Oil Drilling Threat Suddenly Looms Over Oregon
On Jan. 4, the Trump Administration abruptly announced that it planned to open 90% of U.S ocean waters to oil drilling. Lease sales would be offered in 25 of the 26 areas into which America’s federal ocean waters are divided, including the area off Oregon and Washington.
Conservationists weren’t alone in being surprised and outraged. None of the West Coast governors was given advance notice, let alone consulted. Govs. Kate Brown of Oregon, Jay Inslee of Washington, and Jerry Brown of California put out a joint statement fiercely denouncing the proposal within an hour or so of the time it was first announced. This is the first time there has been a proposal to allow oil drilling off the West Coast since the Reagan administration.
Oregon Shores, which played a leading role in opposing the last federal push for oil exploitation in the 1980s, will make opposition to this scheme a priority. We are joining a range of other groups in planning a rally in Salem on February 6, to coincide with a hearing on the draft proposal planned by the federal Bureau of Ocean Energy Management (see event listing). Details concerning the rally will be announced soon.
Since the initial announcement, the administration has reversed course with regard to the waters around Florida, where President Trump has his resort and the Republican governor, who opposes drilling, plans to run for the Senate. Gov. Brown has been interviewed on national television, denouncing this as an obvious political ploy.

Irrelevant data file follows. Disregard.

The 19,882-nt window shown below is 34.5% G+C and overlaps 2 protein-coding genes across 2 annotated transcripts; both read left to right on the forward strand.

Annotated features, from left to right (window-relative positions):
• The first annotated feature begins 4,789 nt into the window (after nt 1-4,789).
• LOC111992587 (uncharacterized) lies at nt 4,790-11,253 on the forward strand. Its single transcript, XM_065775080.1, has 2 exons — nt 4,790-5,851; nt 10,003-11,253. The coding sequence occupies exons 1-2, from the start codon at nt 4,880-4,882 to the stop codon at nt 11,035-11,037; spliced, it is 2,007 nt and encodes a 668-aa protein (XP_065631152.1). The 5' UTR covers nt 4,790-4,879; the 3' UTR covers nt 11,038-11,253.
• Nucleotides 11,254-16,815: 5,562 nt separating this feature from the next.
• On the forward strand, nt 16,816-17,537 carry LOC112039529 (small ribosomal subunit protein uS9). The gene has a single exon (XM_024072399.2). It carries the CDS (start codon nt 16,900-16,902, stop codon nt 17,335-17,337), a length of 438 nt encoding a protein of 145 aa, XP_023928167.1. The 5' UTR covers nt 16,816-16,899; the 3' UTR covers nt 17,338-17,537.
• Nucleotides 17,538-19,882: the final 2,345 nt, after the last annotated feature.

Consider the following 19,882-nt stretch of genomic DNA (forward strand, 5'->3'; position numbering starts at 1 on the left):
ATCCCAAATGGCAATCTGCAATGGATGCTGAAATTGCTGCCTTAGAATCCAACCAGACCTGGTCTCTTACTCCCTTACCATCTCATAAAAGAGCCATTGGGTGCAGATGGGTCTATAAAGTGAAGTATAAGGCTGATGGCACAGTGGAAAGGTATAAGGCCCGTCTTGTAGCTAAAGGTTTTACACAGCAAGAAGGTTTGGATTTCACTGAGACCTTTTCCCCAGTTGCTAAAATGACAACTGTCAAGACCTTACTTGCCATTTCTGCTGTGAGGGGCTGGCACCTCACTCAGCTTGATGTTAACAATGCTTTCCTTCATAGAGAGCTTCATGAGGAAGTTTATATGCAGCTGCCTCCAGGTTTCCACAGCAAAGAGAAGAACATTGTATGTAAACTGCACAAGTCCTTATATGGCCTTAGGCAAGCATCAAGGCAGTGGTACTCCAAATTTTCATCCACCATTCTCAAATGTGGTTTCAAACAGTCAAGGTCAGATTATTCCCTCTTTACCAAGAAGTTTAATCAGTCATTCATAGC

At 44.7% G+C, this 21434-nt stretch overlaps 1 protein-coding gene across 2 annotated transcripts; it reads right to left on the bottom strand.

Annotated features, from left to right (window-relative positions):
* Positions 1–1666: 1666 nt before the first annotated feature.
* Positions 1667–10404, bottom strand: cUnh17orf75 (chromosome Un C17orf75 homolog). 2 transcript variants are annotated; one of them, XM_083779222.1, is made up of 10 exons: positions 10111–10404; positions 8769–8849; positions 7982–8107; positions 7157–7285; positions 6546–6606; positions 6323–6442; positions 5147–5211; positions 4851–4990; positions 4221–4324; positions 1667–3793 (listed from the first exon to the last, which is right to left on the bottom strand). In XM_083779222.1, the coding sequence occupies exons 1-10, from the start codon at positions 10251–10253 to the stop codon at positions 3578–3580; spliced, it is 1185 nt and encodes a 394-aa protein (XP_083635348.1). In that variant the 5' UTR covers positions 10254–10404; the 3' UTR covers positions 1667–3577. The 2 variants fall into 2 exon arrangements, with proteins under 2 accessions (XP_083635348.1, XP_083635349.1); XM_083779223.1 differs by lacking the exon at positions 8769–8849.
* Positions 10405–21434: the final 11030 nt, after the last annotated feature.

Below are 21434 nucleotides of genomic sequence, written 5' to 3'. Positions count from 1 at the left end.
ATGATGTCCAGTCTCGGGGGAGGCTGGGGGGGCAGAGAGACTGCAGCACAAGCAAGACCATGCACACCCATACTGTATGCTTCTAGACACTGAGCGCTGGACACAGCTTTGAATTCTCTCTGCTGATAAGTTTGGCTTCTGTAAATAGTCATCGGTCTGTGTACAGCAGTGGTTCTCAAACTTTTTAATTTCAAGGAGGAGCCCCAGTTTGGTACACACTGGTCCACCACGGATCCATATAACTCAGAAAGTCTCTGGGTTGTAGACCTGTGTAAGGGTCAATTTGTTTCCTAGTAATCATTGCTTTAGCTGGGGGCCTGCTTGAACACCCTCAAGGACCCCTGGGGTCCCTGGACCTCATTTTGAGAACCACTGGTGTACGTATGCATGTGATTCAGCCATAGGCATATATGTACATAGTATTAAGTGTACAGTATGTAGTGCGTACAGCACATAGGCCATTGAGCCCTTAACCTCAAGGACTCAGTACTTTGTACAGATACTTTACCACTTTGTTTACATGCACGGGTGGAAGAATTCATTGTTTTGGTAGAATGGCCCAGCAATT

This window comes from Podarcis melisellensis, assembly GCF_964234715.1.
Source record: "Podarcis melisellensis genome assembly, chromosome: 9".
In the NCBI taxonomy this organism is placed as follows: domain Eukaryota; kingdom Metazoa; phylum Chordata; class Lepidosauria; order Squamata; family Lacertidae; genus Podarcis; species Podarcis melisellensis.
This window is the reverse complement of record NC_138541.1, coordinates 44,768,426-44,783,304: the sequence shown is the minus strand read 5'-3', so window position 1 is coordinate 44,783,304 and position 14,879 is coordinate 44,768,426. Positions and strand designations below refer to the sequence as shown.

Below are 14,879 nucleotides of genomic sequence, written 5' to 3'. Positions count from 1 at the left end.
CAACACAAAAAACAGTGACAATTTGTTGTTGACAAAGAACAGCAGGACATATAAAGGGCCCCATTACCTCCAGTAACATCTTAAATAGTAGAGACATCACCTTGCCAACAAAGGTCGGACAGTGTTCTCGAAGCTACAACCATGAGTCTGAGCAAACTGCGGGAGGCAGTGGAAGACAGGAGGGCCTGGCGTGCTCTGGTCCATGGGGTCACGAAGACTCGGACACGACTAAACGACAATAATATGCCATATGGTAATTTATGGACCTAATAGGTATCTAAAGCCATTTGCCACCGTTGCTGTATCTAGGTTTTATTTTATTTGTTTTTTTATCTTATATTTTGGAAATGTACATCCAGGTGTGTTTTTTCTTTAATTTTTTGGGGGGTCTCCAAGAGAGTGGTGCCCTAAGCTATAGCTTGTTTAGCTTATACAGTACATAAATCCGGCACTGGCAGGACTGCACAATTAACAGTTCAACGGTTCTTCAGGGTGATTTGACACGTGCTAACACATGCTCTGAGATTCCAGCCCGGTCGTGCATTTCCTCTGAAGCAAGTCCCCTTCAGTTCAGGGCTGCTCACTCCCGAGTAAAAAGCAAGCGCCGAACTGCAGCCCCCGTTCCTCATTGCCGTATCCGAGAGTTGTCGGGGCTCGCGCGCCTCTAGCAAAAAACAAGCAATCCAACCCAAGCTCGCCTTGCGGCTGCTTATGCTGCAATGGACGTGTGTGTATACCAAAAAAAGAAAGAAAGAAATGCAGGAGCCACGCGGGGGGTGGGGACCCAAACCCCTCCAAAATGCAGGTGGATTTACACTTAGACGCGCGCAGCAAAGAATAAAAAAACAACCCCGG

Given the very strong opposition to offshore oil drilling on the part of both state populations and political leaders on the West Coast, and the fact that drilling would be a dubious proposition off Oregon, given the rugged ocean conditions and possibility of earthquakes, the threat may never really materialize. But Oregon Shores believes that the best way to assure that this attempt to hand over ocean resources to the fossil fuel industry is thwarted is through very strong, widespread expression of opposition, and we will work with other ocean-oriented conservation groups in Oregon and around the nation to that end.